The two Fullerton police officers charged criminally in the death of mentally ill transient Kelly Thomas will have their legal bills paid by an insurance system created four decades ago especially for law enforcement.
Ron Cottingham, president of the Peace Officers Research Association of California, said officers Manuel Ramos and Jay Cicinelli are among 92,000 peace officers in California who belong to PORAC and are covered by its legal insurance program.
The insurance covers all legal bills, which can run to hundreds of thousands of dollars in a big case. Exceptions are lodging and office space when a trial is moved out of its county.
A preliminary hearing for the two officers is set for March 28. Ramos is charged with second-degree murder and manslaughter. Cicinelli is accused of involuntary manslaughter and felony use of excessive force. If convicted, Ramos faces 15 years to life in prison, and Cicinelli could be sentenced to as long as four years.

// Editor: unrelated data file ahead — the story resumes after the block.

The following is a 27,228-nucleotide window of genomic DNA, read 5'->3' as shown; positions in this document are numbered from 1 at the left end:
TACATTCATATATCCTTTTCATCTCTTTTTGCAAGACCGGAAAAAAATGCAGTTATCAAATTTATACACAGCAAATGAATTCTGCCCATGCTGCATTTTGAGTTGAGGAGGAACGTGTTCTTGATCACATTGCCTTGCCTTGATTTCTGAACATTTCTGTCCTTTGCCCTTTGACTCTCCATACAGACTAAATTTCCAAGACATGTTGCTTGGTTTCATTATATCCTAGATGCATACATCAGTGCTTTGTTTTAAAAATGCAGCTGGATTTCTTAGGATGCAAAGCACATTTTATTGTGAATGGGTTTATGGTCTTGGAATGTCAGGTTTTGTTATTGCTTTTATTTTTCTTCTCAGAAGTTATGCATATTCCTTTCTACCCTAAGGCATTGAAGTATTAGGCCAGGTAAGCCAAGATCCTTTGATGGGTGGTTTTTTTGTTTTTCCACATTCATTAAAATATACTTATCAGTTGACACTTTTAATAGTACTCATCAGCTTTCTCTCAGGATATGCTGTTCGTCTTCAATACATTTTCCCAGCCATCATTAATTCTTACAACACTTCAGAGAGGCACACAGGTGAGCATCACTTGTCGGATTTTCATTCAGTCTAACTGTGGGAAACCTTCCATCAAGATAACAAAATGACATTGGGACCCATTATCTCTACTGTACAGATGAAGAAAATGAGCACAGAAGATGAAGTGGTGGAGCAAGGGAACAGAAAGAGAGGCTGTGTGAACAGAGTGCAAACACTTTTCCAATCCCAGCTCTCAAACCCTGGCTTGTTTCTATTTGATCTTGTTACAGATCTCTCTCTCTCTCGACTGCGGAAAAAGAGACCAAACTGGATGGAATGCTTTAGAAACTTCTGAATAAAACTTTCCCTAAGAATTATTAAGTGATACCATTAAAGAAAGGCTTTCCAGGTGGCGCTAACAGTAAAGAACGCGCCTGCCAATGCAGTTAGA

Orange County District Attorney Tony Rackauckas said that on July 5, Ramos initiated the beating of Thomas, a 37-year-old homeless man diagnosed with schizophrenia. According to Rackauckas, Cicinelli later joined Ramos in the beating. Thomas went into a coma and died five days later of suffocation and head injuries.
Four other officers at the scene were not charged with any wrongdoing.
PORAC began its legal defense fund in 1974, said Cottingham. It covers all costs of the trial, production of documents, expert witnesses and other legal expenses.
“It’s a good fund,” he said. “It does what it’s supposed to do.”
On their own, officers charged with crimes may not have the resources to pay for a good defense, said Cottingham.
In some large jurisdictions like Los Angeles, police may establish their own legal defense fund, separate from the one offered by PORAC, he said.